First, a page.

“I didn’t know you were going to be a partner in this endeavor, but it almost seems like you are,” he said.
Mr. Russell denied that accusation.
“Seven months [to draft the law] is hardly a fast track,” he said. “We have listened to you. We started with legislation that wasn’t at all restrictive — all of that is part of the process of listening to you. We tried to include that in the legislation we’re proposing.”
Mr. Russell added that processing of fish and shellfish will not be allowed in the AC zone.
North Fork Environmental Council President Bill Toedter said he believes the town should think broadly about all the possible future interpretations of aquaculture when drafting the law.
“Change is inevitable, and you have a tough job dealing with it,” he said. “Who’d have thought we’d have a plethora of corn mazes, greenhouses and vineyards. All of those, 50 years ago, were unthought of. In the past you haven’t taken enough time to think through everything and safeguard our communities and the environment. Take the time to think about this.”
Mr. Toedter added that there are many places where farmed, non-native fish and shellfish have gotten loose and disrupted the food chain in their new environment.
“When I see Pacific white shrimp, an alarm bell goes off,” he said. “It’s not native.”
Mr. Toedter added that Southold is facing both fresh water quality and quantity issues, and environmentalists are already working to limit the amount of human prescription drugs that end up in the aquifer.
He added that most preserved farmland in Southold was preserved to protect fertile ground — ground that would be of little use to an aquaculture operation.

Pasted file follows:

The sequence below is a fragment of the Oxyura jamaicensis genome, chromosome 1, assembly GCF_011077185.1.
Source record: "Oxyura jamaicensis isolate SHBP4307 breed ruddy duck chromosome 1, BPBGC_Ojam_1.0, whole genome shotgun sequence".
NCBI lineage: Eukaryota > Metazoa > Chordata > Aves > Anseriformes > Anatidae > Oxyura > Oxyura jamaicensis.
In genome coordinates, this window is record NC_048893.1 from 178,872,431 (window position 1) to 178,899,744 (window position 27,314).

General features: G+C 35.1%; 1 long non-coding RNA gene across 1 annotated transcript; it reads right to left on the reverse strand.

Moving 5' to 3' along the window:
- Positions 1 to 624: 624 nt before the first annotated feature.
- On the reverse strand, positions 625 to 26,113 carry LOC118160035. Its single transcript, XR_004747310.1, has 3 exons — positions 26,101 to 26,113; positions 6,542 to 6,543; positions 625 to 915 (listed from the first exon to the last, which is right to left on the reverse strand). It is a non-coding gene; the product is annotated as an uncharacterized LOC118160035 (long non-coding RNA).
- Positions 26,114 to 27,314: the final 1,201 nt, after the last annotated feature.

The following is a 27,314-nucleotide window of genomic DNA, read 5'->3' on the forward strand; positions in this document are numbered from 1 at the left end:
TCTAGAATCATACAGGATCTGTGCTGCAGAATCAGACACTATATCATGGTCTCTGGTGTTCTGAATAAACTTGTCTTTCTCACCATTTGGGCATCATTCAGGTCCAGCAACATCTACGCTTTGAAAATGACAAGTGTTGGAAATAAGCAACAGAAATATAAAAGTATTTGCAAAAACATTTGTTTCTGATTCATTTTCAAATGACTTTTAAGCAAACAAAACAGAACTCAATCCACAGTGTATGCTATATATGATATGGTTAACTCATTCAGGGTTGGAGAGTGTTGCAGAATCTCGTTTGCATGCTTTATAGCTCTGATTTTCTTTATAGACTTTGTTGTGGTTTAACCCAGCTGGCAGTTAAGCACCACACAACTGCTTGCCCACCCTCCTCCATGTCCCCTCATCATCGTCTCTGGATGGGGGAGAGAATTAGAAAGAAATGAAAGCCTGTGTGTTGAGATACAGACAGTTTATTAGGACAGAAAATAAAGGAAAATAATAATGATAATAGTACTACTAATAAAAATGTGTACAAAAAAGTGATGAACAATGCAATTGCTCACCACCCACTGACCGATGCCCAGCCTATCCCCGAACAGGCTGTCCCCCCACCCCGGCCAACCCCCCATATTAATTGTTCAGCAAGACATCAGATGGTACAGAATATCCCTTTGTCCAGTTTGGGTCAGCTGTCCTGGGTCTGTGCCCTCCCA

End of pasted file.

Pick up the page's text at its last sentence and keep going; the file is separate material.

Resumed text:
Farmer Tom Stevenson of Orient said New York already places strict restrictions on aquaculture businesses.
“I’m here to support the town board in making it possible for the Gordons to at least be a test case in this town,” he said. “Knowing how regulated farming has become, we need to stay true to promoting it in Southold.”
“I’m not really worried about shrimps taking off and running into the bay, where they can’t even survive anyway,” he added. “It’s not tropical here.”
Southold Agricultural Advisory Committee Chairman Chris Baiz supported the law.
“A third of the land in Southold is tied up in agriculture and people want to keep it in agriculture, but it has to be economically viable agriculture,” he said. “According to the folks in Washington, DC, the eastern five towns of Suffolk County have the most expensive farmlands to operate on in the United States.”
Mr. Baiz added that only about 10 to 20 restaurants on the East End sell food at a high enough price point to buy the Gordons’ shrimp.
“My grandfather farmed potatoes here. He would fall over laughing if saw his farmland was now a vineyard and winery,” he said. “An acre of land would have a mortgage of $7,500 [per year]. You have can’t have $3,500 a year in proceeds from that acre and have a business.”
“The issues raised here tonight, the fears and anxieties, are in the extreme,” he said. “People in agriculture try to protect their land. They know how important that land is to them. Let’s just get this done.”
Margaret Skabry also said she believes the town hasn’t listened to her concerns.
“I don’t want to see anybody in this town treated as shabbily as we were being treated,” she said. “If somebody didn’t make a mistake and it didn’t hit the local newspaper, it would have been a done deal by now. I don’t care if it’s fish or pizza, if they’re coming in and want to use this type of land, make them use 10 acres.”
“You’re killing the area that’s drawing your potential worth,” she added. “There’s a subculture that’s only here to use and abuse the area. Your election’s coming up. I’m not threatening you, but think about why you’re up there.”
“Do it for us — there is room for business, but they’ll follow our rules,” she added. “Just treat us right. When they skip town, we’re where your money is, not these people that give you a little and take a lot.”
The board tabled the proposed law without holding a vote.